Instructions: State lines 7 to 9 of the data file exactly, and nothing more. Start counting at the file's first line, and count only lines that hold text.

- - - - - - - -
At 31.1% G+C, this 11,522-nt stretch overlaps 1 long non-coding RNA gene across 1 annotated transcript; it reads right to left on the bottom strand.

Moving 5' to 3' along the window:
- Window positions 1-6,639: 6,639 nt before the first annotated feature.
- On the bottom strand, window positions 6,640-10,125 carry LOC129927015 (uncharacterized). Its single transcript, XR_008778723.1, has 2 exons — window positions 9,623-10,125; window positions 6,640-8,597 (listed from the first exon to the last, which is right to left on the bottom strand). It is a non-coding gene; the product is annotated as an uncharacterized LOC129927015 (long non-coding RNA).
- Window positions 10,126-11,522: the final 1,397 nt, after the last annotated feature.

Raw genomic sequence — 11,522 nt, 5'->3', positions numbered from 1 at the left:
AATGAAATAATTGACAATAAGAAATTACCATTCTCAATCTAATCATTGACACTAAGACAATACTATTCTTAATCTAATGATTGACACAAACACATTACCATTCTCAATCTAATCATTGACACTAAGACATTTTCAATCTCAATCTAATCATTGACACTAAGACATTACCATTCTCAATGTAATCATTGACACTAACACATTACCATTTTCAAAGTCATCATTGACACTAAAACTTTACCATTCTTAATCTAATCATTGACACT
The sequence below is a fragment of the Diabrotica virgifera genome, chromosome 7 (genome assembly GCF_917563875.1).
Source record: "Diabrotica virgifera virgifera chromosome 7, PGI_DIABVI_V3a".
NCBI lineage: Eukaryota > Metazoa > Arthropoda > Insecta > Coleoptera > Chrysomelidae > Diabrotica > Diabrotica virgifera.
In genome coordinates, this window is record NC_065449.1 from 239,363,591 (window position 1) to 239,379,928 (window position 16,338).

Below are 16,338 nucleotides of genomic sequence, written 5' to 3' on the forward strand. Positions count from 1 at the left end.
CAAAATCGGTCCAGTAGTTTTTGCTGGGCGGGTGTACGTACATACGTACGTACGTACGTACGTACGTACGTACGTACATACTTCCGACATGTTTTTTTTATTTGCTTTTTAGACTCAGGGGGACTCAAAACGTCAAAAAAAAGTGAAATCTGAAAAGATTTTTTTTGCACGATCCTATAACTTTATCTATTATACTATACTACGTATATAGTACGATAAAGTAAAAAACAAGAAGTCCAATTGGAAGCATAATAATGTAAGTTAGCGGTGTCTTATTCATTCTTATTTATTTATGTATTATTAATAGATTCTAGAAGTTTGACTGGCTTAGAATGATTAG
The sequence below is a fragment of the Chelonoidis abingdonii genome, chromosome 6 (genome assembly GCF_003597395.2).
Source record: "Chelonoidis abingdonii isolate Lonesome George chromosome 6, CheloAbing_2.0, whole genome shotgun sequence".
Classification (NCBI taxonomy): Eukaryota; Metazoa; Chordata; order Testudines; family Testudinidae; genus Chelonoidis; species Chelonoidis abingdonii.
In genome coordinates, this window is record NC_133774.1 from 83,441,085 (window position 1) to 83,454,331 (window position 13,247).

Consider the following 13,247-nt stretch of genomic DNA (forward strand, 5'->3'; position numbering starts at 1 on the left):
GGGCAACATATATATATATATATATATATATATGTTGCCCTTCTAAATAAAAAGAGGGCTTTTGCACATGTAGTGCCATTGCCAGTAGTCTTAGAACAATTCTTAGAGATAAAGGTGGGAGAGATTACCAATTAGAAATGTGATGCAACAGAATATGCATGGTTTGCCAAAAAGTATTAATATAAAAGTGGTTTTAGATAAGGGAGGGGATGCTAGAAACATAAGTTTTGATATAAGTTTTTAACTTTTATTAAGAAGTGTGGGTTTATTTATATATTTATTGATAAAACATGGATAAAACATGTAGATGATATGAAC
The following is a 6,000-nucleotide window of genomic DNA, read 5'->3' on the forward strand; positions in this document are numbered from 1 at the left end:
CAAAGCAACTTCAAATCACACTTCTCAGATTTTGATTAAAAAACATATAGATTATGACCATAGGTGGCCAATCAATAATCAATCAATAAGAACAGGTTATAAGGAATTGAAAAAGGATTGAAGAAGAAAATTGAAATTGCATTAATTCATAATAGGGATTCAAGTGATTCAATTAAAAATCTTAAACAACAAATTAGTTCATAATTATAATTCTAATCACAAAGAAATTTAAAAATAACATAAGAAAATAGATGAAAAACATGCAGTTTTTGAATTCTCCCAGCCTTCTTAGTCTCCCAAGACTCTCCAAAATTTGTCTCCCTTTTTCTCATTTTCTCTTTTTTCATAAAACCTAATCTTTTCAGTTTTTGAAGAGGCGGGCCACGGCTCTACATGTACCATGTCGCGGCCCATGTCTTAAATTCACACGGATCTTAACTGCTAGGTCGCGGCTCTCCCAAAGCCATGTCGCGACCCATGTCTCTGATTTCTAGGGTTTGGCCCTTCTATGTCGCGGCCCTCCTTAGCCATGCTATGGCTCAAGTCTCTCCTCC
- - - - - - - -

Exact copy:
AATGAAATAATTGACAATAAGAAATTACCATTCTCAATCTAATCATTGACACTAAGACAATACTATTCTTAATCTAATGATTGACACAAACACATTACCATTCTCAATCTAATCATTGACACTAAGACATTTTCAATCTCAATCTAATCATTGACACTAAGACATTACCATTCTCAATGTAATCATTGACACTAACACATTACCATTTTCAAAGTCATCATTGACACTAAAACTTTACCATTCTTAATCTAATCATTGACACT
The sequence below is a fragment of the Diabrotica virgifera genome, chromosome 7 (genome assembly GCF_917563875.1).
Source record: "Diabrotica virgifera virgifera chromosome 7, PGI_DIABVI_V3a".